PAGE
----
Today's cellphones are unusable. Don't believe me (or my bitchin' and complaining about the latest greatest Treo)? Then check out this story on the Discovery Channel's Web site (found it by way of Stephen O'Grady... Who says no one reads link blogs?):
Most cell phone customers don't use the camera, email, or gaming options offered by their wireless providers. According a survey by JD Power and Associates, most are satisfied when they can simply place a call efficiently....The organization surveyed 18,740 wireless users who've had their current cell phone for less than two years. While overall satisfaction was up four per cent from 2005, most people said that the physical design of their phones and the ease-of-use are the most important factors for positive user experiences.
Amen. And the more complex these phones get, the less usable they seem to become (as evidenced by my Treo, which is supposed to represent years of ingenuity and thinking in handset design).
Will the very latest -- the Motorola Q -- get it right? I'm hoping to lay my hands on one soon and will report the results back to you once I do (here's what I'll be looking for). But, because of the software it runs, the Q is such a close kissing cousin to other Windows Mobile-based devices that it remains to be seen how much of a difference that it's unique industrial design can make. After all, with only limited control over a key part of the phone -- the operating system -- there's only so much any hardware manufacturer can do to revolutionize handsets compared to a company that has complete control over both the operating system and the hardware.
This is why overcoming the cellphone usability dilemma seems like a ready-made problem for the usability folks at Apple -- a company that has routinely, over the years, redefined what it means to be usable; a company that keeps tight control over both the hardware and software. If and when Apple comes out with a phone (and it's rumored to be doing so), my expectation is that it will represent a quantum difference, if not a leap, in the way people interact with phones.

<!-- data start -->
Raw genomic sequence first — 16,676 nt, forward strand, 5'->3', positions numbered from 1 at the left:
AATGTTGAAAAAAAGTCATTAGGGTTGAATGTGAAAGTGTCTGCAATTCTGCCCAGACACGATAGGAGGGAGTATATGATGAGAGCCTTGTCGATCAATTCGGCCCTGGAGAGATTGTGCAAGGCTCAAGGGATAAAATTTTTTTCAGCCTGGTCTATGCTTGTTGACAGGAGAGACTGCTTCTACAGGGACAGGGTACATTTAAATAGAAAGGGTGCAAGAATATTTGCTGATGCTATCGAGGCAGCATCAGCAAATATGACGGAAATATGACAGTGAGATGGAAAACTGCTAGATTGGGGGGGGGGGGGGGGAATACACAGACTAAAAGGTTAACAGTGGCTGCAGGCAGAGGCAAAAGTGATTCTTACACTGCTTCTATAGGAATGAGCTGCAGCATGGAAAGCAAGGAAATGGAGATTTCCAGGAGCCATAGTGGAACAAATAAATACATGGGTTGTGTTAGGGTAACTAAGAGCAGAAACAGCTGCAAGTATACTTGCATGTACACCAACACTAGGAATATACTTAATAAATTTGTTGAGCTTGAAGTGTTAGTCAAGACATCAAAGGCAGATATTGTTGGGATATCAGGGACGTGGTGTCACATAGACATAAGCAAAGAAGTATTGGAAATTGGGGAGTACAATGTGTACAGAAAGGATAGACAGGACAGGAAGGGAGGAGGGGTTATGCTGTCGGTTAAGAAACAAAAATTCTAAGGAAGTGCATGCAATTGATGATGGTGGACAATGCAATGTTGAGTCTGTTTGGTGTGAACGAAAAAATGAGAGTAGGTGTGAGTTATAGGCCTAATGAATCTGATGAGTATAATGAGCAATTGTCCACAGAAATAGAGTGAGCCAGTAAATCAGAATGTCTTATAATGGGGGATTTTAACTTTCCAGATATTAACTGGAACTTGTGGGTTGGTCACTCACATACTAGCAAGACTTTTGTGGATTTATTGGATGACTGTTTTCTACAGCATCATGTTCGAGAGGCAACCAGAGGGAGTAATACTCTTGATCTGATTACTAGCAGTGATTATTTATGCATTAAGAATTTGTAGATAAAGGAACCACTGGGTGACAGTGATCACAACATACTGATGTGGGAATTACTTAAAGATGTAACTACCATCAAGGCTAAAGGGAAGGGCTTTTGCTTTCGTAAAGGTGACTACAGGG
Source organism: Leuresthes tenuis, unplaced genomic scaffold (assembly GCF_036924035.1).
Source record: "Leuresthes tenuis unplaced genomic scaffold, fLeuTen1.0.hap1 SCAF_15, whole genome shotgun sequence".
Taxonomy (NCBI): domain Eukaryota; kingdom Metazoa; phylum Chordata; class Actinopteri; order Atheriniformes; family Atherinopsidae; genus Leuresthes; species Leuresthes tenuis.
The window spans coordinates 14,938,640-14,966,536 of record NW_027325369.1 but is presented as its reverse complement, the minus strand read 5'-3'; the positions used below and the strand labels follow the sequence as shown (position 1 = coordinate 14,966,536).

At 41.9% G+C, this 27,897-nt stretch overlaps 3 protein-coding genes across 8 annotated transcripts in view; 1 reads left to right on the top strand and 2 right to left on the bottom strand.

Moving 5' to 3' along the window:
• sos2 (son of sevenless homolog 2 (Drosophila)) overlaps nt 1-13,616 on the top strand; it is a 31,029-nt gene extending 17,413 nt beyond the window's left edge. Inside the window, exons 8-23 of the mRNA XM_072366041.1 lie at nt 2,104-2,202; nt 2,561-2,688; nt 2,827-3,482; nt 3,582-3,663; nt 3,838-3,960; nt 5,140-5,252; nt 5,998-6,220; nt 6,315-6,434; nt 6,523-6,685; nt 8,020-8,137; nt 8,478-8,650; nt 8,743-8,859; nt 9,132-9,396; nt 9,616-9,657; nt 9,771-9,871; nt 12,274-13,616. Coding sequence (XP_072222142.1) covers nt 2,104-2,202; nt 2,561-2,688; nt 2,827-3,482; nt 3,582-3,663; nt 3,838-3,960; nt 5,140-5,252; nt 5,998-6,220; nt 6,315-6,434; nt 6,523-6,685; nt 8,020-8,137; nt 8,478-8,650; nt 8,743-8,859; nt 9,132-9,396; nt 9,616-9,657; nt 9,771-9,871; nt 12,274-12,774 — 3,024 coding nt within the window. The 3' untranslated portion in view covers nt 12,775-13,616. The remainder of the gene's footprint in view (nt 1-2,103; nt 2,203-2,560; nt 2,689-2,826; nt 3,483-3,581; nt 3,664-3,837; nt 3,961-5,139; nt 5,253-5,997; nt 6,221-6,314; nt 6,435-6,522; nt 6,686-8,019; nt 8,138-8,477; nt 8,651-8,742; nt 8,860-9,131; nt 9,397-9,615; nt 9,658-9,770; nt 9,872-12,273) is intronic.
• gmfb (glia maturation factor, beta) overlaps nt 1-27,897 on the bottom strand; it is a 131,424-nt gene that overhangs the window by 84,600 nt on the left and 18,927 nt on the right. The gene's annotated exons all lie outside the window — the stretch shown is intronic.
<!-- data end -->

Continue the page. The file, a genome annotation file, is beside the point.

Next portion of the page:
If the company is doing a phone, my guess is that it's getting the personal oversight of CEO Steve Jobs. It's the kind of product that he wouldn't let out the door unless it's the sort of gamechanger the world has come to expect from an outfit like Apple.
The only downside to such a device, if it happens to also be an iTunes client, is that it will include Apple's proprietary digital rights management (DRM) technology in it. I won't go on one of my DRM rants right now (you can go here for a bunch of those), but the bottom line is that it's too easy to develop a dependency on proprietary DRM (Apple's, or anybody else's) given the way it works behind the scenes of your technology. And once you've developed that dependency, a trainwreck like this one will come your way (especially if you decide to ween yourself off that dependency). Speaking of such trainwrecks, in an attempt to better educate the world on the sorts of trainwrecks that proprietary DRM can lead to, the list I started on del.icio.us is in fact getting contributions from others. If you have a real-life example of a DRM trainwreck, post it there under the tag DRMtrainwrecks for the world to see (here's the del.icio.us how-to if you're new to it).